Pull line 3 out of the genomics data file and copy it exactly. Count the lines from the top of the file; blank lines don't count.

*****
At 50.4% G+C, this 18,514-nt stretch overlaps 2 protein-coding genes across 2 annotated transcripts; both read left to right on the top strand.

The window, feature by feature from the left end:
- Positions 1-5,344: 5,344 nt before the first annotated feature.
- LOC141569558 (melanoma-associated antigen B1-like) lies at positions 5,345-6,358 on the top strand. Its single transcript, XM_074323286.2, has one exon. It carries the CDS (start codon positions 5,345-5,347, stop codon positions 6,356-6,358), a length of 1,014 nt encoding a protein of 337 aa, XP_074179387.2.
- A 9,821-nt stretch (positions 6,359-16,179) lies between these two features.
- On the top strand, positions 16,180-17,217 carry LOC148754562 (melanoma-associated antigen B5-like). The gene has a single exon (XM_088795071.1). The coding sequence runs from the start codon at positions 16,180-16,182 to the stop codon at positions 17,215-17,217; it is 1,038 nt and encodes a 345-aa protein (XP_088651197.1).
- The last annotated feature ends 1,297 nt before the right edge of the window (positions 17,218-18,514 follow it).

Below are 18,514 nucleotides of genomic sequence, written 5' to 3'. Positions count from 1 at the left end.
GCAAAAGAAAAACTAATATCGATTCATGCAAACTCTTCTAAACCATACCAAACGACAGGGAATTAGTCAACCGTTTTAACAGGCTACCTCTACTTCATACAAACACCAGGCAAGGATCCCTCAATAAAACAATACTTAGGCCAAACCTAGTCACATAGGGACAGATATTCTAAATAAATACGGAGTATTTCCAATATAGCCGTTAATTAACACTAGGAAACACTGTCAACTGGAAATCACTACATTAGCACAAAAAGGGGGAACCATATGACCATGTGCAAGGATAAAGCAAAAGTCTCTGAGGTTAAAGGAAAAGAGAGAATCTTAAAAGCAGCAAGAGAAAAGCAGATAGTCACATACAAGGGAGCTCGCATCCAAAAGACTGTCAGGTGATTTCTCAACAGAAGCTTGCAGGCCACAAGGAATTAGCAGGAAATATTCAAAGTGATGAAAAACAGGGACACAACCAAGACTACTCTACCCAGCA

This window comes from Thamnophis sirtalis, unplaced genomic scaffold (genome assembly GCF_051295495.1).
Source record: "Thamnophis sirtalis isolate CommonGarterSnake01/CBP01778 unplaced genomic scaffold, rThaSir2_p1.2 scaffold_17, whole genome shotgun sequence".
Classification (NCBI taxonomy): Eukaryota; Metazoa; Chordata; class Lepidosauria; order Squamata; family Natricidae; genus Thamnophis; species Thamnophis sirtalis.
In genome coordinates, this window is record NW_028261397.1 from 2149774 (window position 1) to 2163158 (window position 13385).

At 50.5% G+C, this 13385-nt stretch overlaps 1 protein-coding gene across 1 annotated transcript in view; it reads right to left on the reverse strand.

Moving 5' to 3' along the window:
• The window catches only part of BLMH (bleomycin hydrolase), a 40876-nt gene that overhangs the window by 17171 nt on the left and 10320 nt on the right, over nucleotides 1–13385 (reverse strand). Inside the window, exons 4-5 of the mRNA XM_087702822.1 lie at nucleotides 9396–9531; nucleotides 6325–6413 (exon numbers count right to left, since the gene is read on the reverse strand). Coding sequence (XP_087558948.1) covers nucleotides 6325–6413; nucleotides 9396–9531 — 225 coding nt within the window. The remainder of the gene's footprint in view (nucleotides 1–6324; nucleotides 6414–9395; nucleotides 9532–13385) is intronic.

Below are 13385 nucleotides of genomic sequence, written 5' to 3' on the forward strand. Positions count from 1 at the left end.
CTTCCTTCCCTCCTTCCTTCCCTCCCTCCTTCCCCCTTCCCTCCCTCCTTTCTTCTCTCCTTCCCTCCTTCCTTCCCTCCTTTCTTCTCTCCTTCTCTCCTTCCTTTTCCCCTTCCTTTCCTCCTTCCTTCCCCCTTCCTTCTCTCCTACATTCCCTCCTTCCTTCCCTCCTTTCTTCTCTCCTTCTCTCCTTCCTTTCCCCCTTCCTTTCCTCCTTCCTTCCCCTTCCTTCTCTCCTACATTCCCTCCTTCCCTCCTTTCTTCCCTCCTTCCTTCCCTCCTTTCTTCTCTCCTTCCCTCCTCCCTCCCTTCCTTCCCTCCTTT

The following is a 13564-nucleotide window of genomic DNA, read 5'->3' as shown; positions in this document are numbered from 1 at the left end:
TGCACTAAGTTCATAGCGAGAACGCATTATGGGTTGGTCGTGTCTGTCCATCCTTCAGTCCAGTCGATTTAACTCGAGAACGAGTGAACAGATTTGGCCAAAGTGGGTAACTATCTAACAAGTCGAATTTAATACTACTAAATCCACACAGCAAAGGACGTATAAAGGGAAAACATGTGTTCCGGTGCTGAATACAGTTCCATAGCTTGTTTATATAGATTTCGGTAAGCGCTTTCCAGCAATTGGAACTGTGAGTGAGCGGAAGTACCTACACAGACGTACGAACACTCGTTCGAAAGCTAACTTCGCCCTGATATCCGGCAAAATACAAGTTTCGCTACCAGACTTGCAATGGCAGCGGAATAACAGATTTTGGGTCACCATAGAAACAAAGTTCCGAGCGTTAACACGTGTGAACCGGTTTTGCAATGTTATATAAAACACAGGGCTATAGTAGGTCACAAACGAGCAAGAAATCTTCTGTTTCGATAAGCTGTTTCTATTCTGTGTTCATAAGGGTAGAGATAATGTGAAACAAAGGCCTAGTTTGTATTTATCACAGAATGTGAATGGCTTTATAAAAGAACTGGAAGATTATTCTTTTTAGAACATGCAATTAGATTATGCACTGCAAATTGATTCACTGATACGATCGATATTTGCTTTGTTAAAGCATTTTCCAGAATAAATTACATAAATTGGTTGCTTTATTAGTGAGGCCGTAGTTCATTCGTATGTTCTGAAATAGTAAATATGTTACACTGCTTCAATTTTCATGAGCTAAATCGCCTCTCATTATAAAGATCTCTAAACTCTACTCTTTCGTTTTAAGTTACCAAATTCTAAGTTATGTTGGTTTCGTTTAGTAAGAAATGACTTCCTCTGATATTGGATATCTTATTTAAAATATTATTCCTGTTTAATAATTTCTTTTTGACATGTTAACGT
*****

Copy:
- Positions 1-5,344: 5,344 nt before the first annotated feature.